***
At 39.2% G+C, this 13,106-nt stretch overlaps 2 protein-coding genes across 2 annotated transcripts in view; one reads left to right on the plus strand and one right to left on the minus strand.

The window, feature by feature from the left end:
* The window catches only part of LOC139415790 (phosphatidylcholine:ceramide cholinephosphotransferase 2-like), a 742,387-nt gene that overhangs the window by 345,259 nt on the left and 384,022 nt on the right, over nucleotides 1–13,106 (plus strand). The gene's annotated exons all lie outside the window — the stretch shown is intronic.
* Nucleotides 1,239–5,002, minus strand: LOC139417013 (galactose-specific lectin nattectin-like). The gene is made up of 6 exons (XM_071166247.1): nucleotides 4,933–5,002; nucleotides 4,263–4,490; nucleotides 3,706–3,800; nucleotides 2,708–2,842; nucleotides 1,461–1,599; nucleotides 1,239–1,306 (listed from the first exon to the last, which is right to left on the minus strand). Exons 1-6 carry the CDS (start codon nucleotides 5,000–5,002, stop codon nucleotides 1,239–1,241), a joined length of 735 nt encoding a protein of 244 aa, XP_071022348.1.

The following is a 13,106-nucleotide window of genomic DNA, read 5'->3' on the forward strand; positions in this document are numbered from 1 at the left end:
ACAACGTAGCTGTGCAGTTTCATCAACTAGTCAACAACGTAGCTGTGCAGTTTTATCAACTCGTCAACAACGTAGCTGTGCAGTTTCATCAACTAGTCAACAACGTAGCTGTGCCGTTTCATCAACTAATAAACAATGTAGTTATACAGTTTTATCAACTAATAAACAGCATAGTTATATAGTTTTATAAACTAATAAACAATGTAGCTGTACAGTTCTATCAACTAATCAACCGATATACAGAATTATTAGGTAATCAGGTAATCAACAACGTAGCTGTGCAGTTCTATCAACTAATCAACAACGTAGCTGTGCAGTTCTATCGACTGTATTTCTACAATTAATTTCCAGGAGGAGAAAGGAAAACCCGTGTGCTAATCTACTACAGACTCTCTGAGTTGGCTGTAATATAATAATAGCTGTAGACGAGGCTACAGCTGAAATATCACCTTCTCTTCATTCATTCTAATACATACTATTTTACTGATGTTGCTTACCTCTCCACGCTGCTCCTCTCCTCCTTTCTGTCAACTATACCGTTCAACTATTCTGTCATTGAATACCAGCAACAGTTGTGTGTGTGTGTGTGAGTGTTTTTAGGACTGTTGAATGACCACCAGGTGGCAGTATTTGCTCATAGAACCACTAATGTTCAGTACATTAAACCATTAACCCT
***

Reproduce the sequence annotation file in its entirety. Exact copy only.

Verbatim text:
At 39.2% G+C, this 13,106-nt stretch overlaps 2 protein-coding genes across 2 annotated transcripts in view; one reads left to right on the plus strand and one right to left on the minus strand.

The window, feature by feature from the left end:
* The window catches only part of LOC139415790 (phosphatidylcholine:ceramide cholinephosphotransferase 2-like), a 742,387-nt gene that overhangs the window by 345,259 nt on the left and 384,022 nt on the right, over nucleotides 1–13,106 (plus strand). The gene's annotated exons all lie outside the window — the stretch shown is intronic.
* Nucleotides 1,239–5,002, minus strand: LOC139417013 (galactose-specific lectin nattectin-like). The gene is made up of 6 exons (XM_071166247.1): nucleotides 4,933–5,002; nucleotides 4,263–4,490; nucleotides 3,706–3,800; nucleotides 2,708–2,842; nucleotides 1,461–1,599; nucleotides 1,239–1,306 (listed from the first exon to the last, which is right to left on the minus strand). Exons 1-6 carry the CDS (start codon nucleotides 5,000–5,002, stop codon nucleotides 1,239–1,241), a joined length of 735 nt encoding a protein of 244 aa, XP_071022348.1.

The following is a 13,106-nucleotide window of genomic DNA, read 5'->3' on the forward strand; positions in this document are numbered from 1 at the left end:
ACAACGTAGCTGTGCAGTTTCATCAACTAGTCAACAACGTAGCTGTGCAGTTTTATCAACTCGTCAACAACGTAGCTGTGCAGTTTCATCAACTAGTCAACAACGTAGCTGTGCCGTTTCATCAACTAATAAACAATGTAGTTATACAGTTTTATCAACTAATAAACAGCATAGTTATATAGTTTTATAAACTAATAAACAATGTAGCTGTACAGTTCTATCAACTAATCAACCGATATACAGAATTATTAGGTAATCAGGTAATCAACAACGTAGCTGTGCAGTTCTATCAACTAATCAACAACGTAGCTGTGCAGTTCTATCGACTGTATTTCTACAATTAATTTCCAGGAGGAGAAAGGAAAACCCGTGTGCTAATCTACTACAGACTCTCTGAGTTGGCTGTAATATAATAATAGCTGTAGACGAGGCTACAGCTGAAATATCACCTTCTCTTCATTCATTCTAATACATACTATTTTACTGATGTTGCTTACCTCTCCACGCTGCTCCTCTCCTCCTTTCTGTCAACTATACCGTTCAACTATTCTGTCATTGAATACCAGCAACAGTTGTGTGTGTGTGTGTGAGTGTTTTTAGGACTGTTGAATGACCACCAGGTGGCAGTATTTGCTCATAGAACCACTAATGTTCAGTACATTAAACCATTAACCCT